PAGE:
DC ElementWertSprache
dc.contributor.advisorSchlüter, Hartmut-
dc.contributor.authorWidgren Sandberg, Magdalena-
dc.date.accessioned2021-11-25T10:28:59Z-
dc.date.available2021-11-25T10:28:59Z-
dc.date.issued2021-06-24-
dc.identifier.urihttps://ediss.sub.uni-hamburg.de/handle/ediss/9306-
dc.description.abstractDuring therapeutic protein production, proteoforms are formed that can affect the efficacy and safety of the drug. It is therefore of high importance to characterize, quantify and remove such critical proteoforms so that their levels may be maintained low. Quantitative bottom-up proteomics using liquid chromatography coupled to tandem mass spectrometry (LC-MS/MS) is a powerful method to characterize and quantify such proteoforms with high sensitivity. This enables connecting specific modifications located at defined amino acids within the sequence of a proteoform (attributes) to functional effects on the therapeutic protein. Although such methods, commonly called multi-attribute methods (MAMs) in the pharmaceutical industry, yield a high amount of information about the therapeutic protein, there are still some aspects that are not covered by conventional MAMs. Those are for example measurements in non-purified samples where signal interference from host cell proteins is an issue and the structural aspects of some proteoforms. The main aim of this thesis was to improve current bottom-up based proteomics approaches for quantification of low abundant proteoforms in therapeutic proteins with regard to the assay performance in non-purified samples and the kind of protein modifications that are covered. A MAM based on data-independent acquisition (DIA) quantification mode was developed to circumvent signal interference from host cell proteins and to assure identification and quantification of specific amino acid modifications located to single defined amino acid sites. The method was optimized for the quantification of proteoforms of a biosimilar of the therapeutic monoclonal antibody (IgG) adalimumab including a DIA-spectral library consisting of 15 out of 20 asparagine deamidation sites, 2 out of 29 glutamine deamidation sites, 5 out of 5 methionine oxidation sites and 12 N-glycan variants. A cell culture filtrate of the IgG was analyzed by LC-MS/MS and quantification of the modification degrees was compared using the DIA based method or a data-dependent acquisition (DDA) based method, the latter being the conventionally used MAM approach. The quantitative results obtained with the DIA based method did not differ from those obtained by DDA by more than 20% for modification degrees measuring > 2%. The two approaches gave similar precision for quantification of the modification degree in technical as well as biological replicates, applying the same cutoff level. Signal interference in the precursor spectra was identified in three deamidated peptides measuring under 2%. This led to overestimation of the deamidation degree of one site and possibly to the high CV values measured for the other two sites. It was demonstrated that the signal interference could be avoided in all three peptides by basing the quantification on extracted ion chromatograms (XICs) from fragment ions from the DIA based MS method instead of the precursor ions from a DDA based MS method. When the two quantification approaches were applied on low-abundance deamidated peptides in a purified IgG sample which had been subjected to forced degradation at pH 9 and 37 ֯C for two weeks, the DDA based approach did, on the contrary, show a higher precision than DIA. This could be attributed to the precursor ions giving a higher assay sensitivity than the fragment ions, when signal interference was not an issue. Further, the linearity of the DIA based MAM was demonstrated for quantification of methionine oxidation and was found to be high with R2 values > 0.99 when the fragments used for quantification had been optimized. In this study, in addition, a novel modification of +70 Da identified in samples of rhGM-CSF expressed in E. coli was characterized by chemical assays in combination with MS. The modification could be located at the protein N-terminal and at lysine residues. Further, the modification likely contained a carbonyl group since its mass increased by 2 Da by reaction with borane pyridine complex, and it reacted with 2,4-dinitrophyenylhydrazine. C4H6O was suggested as elemental composition of the modification, and the reaction product of crotonaldehyde through Michael addition as chemical structure. The presence of a carbonyl moiety indicated that the modification may be critical for the protein’s therapeutic effect since protein carbonylation has been connected to various diseases and protein degradation. Furthermore, a MAM method was optimized for quantification of disulfide scrambling in rhGM-CSF by selection of proteolytic enzymes generating disulfide linked peptides with few disulfide bonds and with appropriate peptide sizes for bottom-up proteomics. By combining the enzymes GluC and Chymotrypsin, mainly disulfide linked peptides with one disulfide bond were generated with peptide sizes of 9-15 amino acids. With the MAM method, disulfide scrambling was quantified in samples subjected to forced degradation, in a refolding sample stored under reducing conditions and in two production process development samples. Protein deamidation was followed in samples subjected to forced degradation over a 3-week period. The degree of +70 Da modified protein sites was quantified in the process development samples, together with amino acid substitution from isoleucine to valine and methionine oxidation. The quantitative accuracy of the disulfide scrambling assay may be affected by differences in ionization efficacies between the different disulfide linked peptides. In summary, several MAMs were developed in this work covering aspects which are not covered by conventional quantitative bottom-up approaches and which has the potential to improve the quality of therapeutic protein production processes. Further, a novel modification was identified in rhGM-CSF produced in E. coli which may be critical for the protein’s therapeutic effect.en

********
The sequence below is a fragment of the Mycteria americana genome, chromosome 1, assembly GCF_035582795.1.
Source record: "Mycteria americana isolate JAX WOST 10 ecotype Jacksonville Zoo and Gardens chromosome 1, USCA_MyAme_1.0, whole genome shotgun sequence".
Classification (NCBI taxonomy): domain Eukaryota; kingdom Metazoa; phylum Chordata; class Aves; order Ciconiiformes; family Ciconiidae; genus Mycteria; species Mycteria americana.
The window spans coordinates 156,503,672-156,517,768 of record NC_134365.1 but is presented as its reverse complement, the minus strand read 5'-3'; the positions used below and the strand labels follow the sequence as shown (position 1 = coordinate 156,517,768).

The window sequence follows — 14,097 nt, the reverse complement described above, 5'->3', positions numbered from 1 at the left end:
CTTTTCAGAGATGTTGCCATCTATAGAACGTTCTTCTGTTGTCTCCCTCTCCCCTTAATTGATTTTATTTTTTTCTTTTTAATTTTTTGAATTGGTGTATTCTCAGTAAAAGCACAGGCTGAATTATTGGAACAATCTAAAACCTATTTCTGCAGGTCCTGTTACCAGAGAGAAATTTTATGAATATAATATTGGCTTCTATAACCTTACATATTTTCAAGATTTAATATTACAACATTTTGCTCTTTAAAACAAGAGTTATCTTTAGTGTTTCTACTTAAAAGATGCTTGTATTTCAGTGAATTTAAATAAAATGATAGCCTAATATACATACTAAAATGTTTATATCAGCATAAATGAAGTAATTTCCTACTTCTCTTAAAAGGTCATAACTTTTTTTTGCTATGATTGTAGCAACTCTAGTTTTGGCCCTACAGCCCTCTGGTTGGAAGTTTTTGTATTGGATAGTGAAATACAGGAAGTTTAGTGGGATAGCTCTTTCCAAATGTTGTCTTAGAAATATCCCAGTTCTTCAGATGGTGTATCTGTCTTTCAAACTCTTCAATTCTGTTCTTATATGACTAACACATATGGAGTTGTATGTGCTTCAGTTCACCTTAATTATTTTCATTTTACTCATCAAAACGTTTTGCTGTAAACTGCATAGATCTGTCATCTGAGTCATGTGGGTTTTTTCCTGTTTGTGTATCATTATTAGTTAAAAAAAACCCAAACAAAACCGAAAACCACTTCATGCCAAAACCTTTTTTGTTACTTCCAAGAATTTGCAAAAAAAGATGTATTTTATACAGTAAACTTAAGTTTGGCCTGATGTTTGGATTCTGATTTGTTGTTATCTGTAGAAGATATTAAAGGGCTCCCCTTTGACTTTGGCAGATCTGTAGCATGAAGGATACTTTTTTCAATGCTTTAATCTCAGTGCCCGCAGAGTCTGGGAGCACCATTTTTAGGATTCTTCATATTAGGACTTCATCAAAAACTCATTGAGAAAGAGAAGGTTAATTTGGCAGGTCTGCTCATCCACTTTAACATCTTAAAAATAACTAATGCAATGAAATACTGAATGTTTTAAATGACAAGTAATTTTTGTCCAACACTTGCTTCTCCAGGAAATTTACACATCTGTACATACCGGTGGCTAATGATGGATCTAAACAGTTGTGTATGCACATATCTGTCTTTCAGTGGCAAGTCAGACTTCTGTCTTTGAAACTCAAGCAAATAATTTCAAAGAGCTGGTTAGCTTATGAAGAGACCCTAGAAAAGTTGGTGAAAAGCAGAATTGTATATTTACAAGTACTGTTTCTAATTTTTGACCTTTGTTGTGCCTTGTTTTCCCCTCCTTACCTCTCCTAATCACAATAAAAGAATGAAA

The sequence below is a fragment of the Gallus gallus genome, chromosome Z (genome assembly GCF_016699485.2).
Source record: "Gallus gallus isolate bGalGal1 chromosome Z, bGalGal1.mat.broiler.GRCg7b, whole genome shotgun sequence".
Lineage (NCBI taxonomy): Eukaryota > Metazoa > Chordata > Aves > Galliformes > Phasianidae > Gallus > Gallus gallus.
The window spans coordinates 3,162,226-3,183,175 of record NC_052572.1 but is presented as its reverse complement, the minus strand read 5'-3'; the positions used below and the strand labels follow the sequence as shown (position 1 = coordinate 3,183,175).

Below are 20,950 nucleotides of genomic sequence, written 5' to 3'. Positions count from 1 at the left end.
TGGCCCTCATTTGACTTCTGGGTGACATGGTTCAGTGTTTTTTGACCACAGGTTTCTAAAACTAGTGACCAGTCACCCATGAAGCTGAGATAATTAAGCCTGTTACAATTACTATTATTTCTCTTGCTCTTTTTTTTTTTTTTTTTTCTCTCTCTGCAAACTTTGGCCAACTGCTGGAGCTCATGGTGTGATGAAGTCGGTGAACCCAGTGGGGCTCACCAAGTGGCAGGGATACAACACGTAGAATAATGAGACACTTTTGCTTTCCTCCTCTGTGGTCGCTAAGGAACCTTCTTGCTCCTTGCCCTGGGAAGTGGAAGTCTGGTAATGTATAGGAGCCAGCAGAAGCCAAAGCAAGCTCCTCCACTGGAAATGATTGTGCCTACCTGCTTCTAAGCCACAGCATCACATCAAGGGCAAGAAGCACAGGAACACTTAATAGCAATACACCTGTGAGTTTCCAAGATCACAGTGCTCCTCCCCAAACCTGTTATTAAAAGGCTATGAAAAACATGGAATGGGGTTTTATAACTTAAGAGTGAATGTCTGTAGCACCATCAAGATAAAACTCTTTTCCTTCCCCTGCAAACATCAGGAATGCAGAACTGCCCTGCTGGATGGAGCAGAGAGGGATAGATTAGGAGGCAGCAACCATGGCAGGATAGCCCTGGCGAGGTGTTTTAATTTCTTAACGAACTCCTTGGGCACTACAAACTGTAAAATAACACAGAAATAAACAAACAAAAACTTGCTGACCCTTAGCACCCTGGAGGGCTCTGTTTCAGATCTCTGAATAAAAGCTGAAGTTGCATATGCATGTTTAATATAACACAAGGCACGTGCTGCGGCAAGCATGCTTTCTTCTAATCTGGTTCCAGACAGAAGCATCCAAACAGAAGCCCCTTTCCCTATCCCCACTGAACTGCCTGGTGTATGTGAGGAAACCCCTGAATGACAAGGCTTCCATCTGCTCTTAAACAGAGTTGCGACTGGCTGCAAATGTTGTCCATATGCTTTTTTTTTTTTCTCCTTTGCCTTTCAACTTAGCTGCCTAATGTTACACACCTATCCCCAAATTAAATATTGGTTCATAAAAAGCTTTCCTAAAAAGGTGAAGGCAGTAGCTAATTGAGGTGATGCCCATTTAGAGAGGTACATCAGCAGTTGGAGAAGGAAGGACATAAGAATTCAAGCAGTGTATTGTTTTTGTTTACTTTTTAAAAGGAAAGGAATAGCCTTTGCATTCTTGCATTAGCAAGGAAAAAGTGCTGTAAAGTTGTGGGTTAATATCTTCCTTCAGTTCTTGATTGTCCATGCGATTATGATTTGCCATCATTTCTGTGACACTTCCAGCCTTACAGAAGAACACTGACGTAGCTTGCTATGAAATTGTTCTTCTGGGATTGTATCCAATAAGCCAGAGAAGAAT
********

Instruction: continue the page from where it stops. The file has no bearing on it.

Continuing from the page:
dc.language.isoende_DE
dc.publisherStaats- und Universitätsbibliothek Hamburg Carl von Ossietzkyde
dc.rightshttp://purl.org/coar/access_right/c_abf2de_DE
dc.subjectmulti-attribute methodologyen
dc.subjectpost-translational modificationsen
dc.subjectprotein characterizationen
dc.subjectdata independent acquisitionen
dc.subjecttherapeutic proteinsen
dc.subjectpeptide mappingen
dc.subjectmass spectrometryde
dc.subject.ddc540: Chemiede_DE
dc.titleDevelopment of robust workflows for quantitative therapeutic protein characterization using multi-attribute methodology (MAM)en
dc.typedoctoralThesisen
dcterms.dateAccepted2021-10-15-
dc.rights.cchttps://creativecommons.org/licenses/by/4.0/de_DE
dc.rights.rshttp://rightsstatements.org/vocab/InC/1.0/-
dc.subject.bcl35.26: Massenspektrometriede_DE
dc.type.casraiDissertation-
dc.type.dinidoctoralThesis-
dc.type.driverdoctoralThesis-
dc.type.statusinfo:eu-repo/semantics/publishedVersionde_DE
dc.type.thesisdoctoralThesisde_DE
tuhh.type.opusDissertation-
thesis.grantor.departmentChemiede_DE
thesis.grantor.placeHamburg-
thesis.grantor.universityOrInstitutionUniversität Hamburgde_DE
dcterms.DCMITypeText-
dc.identifier.urnurn:nbn:de:gbv:18-ediss-96446-
item.creatorOrcidWidgren Sandberg, Magdalena-
item.creatorGNDWidgren Sandberg, Magdalena-
item.grantfulltextopen-
item.fulltextWith Fulltext-
item.languageiso639-1other-
item.advisorGNDSchlüter, Hartmut-
Enthalten in den Sammlungen:Elektronische Dissertationen und Habilitationen